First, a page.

2B.6 African Easterly Waves and Convection: A Potential Vorticity Perspective

Monday, 16 April 2018: 11:45 AM
Masters ABCD (Sawgrass Marriott)
James O. H. Russell, North Carolina State Univ., Raleigh, NC; and A. R. Aiyyer

Handout (2.5 MB)

African Easterly Waves (AEWs) and convection have been associated with each other since the seminal studies on AEWs by Frank, Burpee, and Reed, among others, during the 1960s and 1970s. More recently, studies such as those by Berry and Thorncroft (2005, 2012) have shown that convection is integral to maintaining an AEW during its passage across West Africa. However, a detailed understanding of the exact mechanism(s) through which they interact has eluded the community. In this presentation, we examine the findings of a synoptic-scale approach to understanding this interaction.

This approach primarily examines the evolution of potential vorticity (PV) in AEWs, focusing on its sources and sinks. PV is examined in both a convection-allowing Weather Research and Forecasting model (WRF) simulation of a single AEW and composite average AEWs derived from the ERA-Interim Reanalysis. This approach finds that diabatic sources of PV are maximized at and below the peak of AEW PV, both enhancing and deepening the AEW circulation. Meanwhile, adiabatic sources of PV are important above the peak in AEW PV. Through sensitivity studies, it is shown that the average propagation of AEWs is dominated by advection of the PV anomaly by the mean flow, namely the African Easterly Jet, and convection does not change AEW propagation significantly. Further, we find that while the wave is sustained without diabatic forcing, it is overall weaker, and it’s PV anomaly is limited to levels above the African Easterly Jet.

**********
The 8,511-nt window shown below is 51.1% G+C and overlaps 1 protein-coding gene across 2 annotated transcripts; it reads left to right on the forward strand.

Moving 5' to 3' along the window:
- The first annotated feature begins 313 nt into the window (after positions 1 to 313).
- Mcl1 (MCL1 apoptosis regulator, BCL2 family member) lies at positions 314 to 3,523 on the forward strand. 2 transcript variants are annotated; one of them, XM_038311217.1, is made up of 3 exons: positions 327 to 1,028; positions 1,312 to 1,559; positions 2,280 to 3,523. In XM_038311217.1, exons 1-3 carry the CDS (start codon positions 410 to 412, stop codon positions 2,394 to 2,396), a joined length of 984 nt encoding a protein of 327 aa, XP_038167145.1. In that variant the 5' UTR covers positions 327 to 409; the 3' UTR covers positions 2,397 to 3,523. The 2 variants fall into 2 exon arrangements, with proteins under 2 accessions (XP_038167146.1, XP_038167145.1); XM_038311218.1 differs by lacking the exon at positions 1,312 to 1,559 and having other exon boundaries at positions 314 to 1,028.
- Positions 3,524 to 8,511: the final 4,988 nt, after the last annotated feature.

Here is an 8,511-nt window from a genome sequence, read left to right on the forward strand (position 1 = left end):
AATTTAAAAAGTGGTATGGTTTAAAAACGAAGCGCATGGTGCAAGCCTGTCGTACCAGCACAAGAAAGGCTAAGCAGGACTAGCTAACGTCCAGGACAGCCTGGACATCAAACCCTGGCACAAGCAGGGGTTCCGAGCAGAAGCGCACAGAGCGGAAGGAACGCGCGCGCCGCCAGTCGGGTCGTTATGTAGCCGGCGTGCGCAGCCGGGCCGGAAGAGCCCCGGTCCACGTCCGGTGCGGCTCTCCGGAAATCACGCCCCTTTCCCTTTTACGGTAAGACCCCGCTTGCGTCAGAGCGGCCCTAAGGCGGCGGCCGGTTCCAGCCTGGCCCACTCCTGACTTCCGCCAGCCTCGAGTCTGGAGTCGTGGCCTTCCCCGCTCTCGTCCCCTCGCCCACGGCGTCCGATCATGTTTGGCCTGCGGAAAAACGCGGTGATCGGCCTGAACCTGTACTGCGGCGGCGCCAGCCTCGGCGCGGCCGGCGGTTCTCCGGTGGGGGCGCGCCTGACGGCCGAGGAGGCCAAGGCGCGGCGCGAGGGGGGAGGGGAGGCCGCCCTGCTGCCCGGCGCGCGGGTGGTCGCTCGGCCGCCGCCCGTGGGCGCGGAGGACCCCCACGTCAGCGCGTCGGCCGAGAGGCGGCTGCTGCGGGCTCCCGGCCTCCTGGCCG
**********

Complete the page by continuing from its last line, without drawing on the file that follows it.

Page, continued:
- Indicates paper has been withdrawn from meeting
- Indicates an Award Winner